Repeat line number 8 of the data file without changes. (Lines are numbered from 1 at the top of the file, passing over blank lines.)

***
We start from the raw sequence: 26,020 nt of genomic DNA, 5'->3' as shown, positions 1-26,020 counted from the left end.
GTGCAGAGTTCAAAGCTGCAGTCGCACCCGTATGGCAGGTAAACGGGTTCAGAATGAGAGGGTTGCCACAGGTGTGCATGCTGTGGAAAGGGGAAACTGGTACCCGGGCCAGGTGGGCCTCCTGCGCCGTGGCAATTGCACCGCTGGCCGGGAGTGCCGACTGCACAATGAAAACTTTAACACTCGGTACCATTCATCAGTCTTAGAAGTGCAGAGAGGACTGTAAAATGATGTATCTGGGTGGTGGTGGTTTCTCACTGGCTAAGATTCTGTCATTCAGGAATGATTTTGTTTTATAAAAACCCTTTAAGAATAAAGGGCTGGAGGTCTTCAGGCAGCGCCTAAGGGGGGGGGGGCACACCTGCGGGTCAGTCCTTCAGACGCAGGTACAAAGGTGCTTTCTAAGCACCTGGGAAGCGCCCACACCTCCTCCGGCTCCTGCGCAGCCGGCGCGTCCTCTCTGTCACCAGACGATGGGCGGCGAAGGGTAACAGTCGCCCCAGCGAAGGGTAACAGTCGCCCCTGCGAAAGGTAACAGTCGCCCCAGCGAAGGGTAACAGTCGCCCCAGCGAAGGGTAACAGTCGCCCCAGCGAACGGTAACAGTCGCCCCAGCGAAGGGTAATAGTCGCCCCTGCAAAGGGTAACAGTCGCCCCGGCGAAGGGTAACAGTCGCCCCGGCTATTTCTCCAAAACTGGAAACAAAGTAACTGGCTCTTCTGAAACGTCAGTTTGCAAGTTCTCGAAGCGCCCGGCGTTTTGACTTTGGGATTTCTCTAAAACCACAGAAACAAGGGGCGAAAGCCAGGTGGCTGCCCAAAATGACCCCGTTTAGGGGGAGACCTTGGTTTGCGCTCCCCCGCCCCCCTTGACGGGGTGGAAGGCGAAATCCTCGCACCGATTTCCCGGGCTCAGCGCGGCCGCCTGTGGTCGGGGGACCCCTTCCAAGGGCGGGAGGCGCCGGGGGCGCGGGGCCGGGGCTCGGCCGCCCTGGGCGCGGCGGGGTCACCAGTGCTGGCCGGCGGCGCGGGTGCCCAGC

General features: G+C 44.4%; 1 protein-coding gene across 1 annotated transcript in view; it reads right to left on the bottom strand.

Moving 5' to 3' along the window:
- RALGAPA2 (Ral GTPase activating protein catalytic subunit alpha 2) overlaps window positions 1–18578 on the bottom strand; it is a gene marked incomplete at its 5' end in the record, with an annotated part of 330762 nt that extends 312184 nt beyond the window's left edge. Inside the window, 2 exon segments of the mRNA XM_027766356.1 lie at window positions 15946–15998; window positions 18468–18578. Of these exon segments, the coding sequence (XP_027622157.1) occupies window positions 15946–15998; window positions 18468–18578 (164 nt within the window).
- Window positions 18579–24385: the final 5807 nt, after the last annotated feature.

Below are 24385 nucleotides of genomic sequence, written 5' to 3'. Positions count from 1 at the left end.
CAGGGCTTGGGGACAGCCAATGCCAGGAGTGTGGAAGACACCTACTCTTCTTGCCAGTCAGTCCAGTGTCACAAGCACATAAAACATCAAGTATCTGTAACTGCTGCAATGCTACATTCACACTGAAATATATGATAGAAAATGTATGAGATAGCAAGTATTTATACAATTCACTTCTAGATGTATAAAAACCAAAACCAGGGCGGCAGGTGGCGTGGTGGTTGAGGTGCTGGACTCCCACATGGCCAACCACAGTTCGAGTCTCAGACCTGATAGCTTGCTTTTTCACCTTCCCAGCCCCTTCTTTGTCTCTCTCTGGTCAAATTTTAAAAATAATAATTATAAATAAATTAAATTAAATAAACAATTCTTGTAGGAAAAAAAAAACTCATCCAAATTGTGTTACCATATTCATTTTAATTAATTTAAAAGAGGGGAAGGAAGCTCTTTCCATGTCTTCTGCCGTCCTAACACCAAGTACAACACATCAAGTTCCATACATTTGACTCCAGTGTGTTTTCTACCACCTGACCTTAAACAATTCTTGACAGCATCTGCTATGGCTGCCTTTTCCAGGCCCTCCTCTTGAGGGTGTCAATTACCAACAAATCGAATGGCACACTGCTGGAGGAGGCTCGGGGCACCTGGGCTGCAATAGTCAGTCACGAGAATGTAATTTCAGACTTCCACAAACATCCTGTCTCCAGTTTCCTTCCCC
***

CAGGGCTTGGGGACAGCCAATGCCAGGAGTGTGGAAGACACCTACTCTTCTTGCCAGTCAGTCCAGTGTCACAAGCACATAAAACATCAAGTATCTGTAACTGCTGCAATGCTACATTCACACTGAAATATATGATAGAAAATGTATGAGATAGCAAGTATTTATACAATTCACTTCTAGATGTATAAAAACCAAAACCAGGGCGGCAGGTGGCGTGGTGGTTGAGGTGCTGGACTCCCACATGGCCAACCACAGTTCGAGTCTCAGACCTGATAGCTTGCTTTTTCACCTTCCCAGCCCCTTCTTTGTCTCTCTCTGGTCAAATTTTAAAAATAATAATTATAAATAAATTAAATTAAATAAACAATTCTTGTAGGAAAAAAAAAACTCATCCAAATTGTGTTACCATATTCATTTTAATTAATTTAAAAGAGGGGAAGGAAGCTCTTTCCATGTCTTCTGCCGTCCTAACACCAAGTACAACACATCAAGTTCCATACATTTGACTCCAGTGTGTTTTCTACCACCTGACCTTAAACAATTCTTGACAGCATCTGCTATGGCTGCCTTTTCCAGGCCCTCCTCTTGAGGGTGTCAATTACCAACAAATCGAATGGCACACTGCTGGAGGAGGCTCGGGGCACCTGGGCTGCAATAGTCAGTCACGAGAATGTAATTTCAGACTTCCACAAACATCCTGTCTCCAGTTTCCTTCCCC